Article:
Jane Costlow is the Clark A. Griffith Professor of Environmental Studies at Bates College (Lewiston, Maine), and a specialist in Russian literature and culture. She received her B.A. in French and Russian from Duke University (1976) and a Ph.D. in Slavic Literatures from Yale (1987). From 1986 until 2010 she was a member of the Russian faculty at Bates, while also serving on inter-disciplinary program committees for Women’s Studies and Environmental Studies. In 2010 she accepted a full-time appointment in Environmental Studies; she teaches courses in Environmental Humanities, many of which include Russia-related components.
Costlow’s first book, Worlds within Worlds: The Novels of Ivan Turgenev (Princeton, 1990), undertakes close readings of Turgenev’s novels, attentive to the ways in which these social novels are beautifully crafted philosophical meditations on language, life’s meaning, and human relationships with the natural world. Her work subsequently turned to women’s participation in Russian cultural life, and ways in which women are represented in the Russian literary canon. In 1993 she published, with Stephanie Sandler and Judith Vowles, Sexuality and the Body in Russian Culture (Stanford). Her translation of Lydia Zinovieva-Annibal’s The Tragic Menagerie (Northwestern, 1999) received the AATSEEL prize for best translation. Publications on Evgeniia Tur and Zinovieva-Annibal twice received the Heldt prize for best essay in Slavic women’s studies.
More recently, her scholarly work has posed questions about 19th century culture and the natural world, and the inter-relationship of cultural traditions and environmental/scientific understanding – in particular, how developments within European and Russian forestry came to inform literary and visual representations of Russia’s European forest, and how longstanding ways of imagining the forest informed natural history. Heart-Pine Russia: Walking and Writing the Nineteenth Century Forest (Cornell, 2013) received the 2014 USC Prize for Best Book in Literary and Cultural Studies. Costlow’s interdisciplinary work on women’s writing and on environmental cultural history has been informed by gender studies and ecocriticism, seeking to consider how Russian and Soviet experiences might inflect terms and understandings from fields initially focused on the U.S. or western Europe. Her collaborative work has continued with several edited volumes: with Amy Nelson, Other Animals: Beyond the Human in Russian Culture and History (Pittsburgh, 2010), and two forthcoming volumes on water in Russian culture, co-edited with Arja Rosenholm and Yrjo Haila (Tampere University, Finland).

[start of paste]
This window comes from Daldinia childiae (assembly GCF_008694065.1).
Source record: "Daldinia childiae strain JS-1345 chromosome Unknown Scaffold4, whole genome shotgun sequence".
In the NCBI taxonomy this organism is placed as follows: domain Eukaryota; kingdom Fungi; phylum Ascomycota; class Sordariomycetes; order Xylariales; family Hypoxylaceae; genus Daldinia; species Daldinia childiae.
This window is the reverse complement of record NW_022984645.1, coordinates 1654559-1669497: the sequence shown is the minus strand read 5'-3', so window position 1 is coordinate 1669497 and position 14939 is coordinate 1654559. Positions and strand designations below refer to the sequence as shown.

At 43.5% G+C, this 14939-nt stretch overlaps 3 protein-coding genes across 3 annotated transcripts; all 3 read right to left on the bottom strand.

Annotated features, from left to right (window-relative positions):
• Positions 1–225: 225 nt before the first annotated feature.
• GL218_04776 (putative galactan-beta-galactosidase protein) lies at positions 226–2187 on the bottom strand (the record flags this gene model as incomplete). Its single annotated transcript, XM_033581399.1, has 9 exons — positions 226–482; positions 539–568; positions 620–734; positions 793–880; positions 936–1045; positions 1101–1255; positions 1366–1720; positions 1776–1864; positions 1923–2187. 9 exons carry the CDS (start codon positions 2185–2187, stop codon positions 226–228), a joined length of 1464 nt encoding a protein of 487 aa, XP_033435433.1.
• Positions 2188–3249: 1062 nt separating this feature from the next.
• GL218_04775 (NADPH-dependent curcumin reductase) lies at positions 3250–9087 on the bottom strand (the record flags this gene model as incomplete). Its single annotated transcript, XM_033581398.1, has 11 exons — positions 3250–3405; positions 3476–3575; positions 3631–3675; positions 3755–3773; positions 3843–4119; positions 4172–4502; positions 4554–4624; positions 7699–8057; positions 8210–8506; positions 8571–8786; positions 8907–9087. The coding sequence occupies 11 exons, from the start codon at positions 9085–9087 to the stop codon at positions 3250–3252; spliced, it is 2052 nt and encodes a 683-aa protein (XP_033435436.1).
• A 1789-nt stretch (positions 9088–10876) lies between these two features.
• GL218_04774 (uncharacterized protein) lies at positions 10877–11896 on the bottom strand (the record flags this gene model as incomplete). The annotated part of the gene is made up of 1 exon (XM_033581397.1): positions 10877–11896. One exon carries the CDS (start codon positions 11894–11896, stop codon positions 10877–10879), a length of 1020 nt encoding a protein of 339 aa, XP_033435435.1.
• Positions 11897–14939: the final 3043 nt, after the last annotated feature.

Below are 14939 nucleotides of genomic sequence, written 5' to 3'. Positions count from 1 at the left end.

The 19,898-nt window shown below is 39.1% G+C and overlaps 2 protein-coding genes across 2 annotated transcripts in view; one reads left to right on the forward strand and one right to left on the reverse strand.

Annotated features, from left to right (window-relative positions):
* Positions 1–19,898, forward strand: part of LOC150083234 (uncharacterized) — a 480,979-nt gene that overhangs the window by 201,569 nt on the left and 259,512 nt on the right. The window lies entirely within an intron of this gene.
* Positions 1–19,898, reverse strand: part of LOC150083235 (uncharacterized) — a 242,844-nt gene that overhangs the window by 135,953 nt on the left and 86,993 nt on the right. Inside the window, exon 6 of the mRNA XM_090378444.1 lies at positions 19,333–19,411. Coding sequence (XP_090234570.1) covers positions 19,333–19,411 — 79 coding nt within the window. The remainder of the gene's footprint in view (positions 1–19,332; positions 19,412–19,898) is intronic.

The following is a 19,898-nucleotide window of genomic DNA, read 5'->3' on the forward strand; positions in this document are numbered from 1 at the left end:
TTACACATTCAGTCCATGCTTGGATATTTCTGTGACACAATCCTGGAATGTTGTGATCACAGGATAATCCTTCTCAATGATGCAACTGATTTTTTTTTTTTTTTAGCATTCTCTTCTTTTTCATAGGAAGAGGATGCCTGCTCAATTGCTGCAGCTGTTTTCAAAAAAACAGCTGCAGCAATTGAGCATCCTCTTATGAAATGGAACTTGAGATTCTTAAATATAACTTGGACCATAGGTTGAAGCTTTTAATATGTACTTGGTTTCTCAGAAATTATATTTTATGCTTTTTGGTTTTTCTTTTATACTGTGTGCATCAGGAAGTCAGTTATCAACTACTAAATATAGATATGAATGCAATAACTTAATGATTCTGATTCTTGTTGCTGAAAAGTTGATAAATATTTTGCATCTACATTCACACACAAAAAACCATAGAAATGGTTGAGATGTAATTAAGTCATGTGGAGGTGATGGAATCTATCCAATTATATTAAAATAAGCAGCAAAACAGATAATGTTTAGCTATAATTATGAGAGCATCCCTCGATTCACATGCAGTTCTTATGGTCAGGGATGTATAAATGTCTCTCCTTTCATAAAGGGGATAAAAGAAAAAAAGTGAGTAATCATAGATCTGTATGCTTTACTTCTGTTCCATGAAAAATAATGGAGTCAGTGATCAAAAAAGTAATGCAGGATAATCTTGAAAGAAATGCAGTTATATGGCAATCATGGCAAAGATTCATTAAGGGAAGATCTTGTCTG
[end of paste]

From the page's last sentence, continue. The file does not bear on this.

Costlow has published scholarly articles and reference entries on pre-revolutionary and Soviet-era writers, including Marko Vovchok, Evgeniia Tur, Lydia Avilova and Irina Polyanskaya; on landscape in the films of Larisa Shepitko; and on representations of the bear in late Imperial culture. She has also published translations of work by Vladimir Korolenko and numerous 19th century women writers.
Current projects include translations of Korolenko’s cycle of Volga sketches, and work on cultural symbolism and forms of attachment to place, focusing on holy springs in the Orel region and small parks in Moscow.
Costlow has received funding from IREX, Fulbright and the Whiting and Mellon foundations. She has traveled extensively with students on semester-long and five-week study courses to Russia (St. Petersburg, Baikal and Orel), travel that has deeply informed her scholarly work, particularly on environmental cultures.